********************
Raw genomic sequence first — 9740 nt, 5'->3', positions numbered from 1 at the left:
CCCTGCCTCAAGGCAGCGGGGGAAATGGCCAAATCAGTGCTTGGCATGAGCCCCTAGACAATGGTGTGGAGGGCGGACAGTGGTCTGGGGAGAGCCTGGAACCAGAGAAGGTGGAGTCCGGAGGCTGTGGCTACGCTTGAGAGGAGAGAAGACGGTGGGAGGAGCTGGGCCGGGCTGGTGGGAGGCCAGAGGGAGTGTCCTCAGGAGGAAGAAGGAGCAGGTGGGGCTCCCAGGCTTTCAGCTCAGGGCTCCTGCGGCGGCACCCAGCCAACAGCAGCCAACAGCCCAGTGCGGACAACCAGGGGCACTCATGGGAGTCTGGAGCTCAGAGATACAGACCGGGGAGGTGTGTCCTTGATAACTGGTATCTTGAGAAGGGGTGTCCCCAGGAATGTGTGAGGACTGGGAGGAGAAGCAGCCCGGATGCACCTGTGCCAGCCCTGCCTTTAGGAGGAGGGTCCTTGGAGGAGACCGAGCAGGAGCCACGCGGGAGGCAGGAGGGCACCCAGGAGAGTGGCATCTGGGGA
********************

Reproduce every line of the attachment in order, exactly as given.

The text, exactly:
Raw genomic sequence first — 9740 nt, 5'->3', positions numbered from 1 at the left:
CCCTGCCTCAAGGCAGCGGGGGAAATGGCCAAATCAGTGCTTGGCATGAGCCCCTAGACAATGGTGTGGAGGGCGGACAGTGGTCTGGGGAGAGCCTGGAACCAGAGAAGGTGGAGTCCGGAGGCTGTGGCTACGCTTGAGAGGAGAGAAGACGGTGGGAGGAGCTGGGCCGGGCTGGTGGGAGGCCAGAGGGAGTGTCCTCAGGAGGAAGAAGGAGCAGGTGGGGCTCCCAGGCTTTCAGCTCAGGGCTCCTGCGGCGGCACCCAGCCAACAGCAGCCAACAGCCCAGTGCGGACAACCAGGGGCACTCATGGGAGTCTGGAGCTCAGAGATACAGACCGGGGAGGTGTGTCCTTGATAACTGGTATCTTGAGAAGGGGTGTCCCCAGGAATGTGTGAGGACTGGGAGGAGAAGCAGCCCGGATGCACCTGTGCCAGCCCTGCCTTTAGGAGGAGGGTCCTTGGAGGAGACCGAGCAGGAGCCACGCGGGAGGCAGGAGGGCACCCAGGAGAGTGGCATCTGGGGA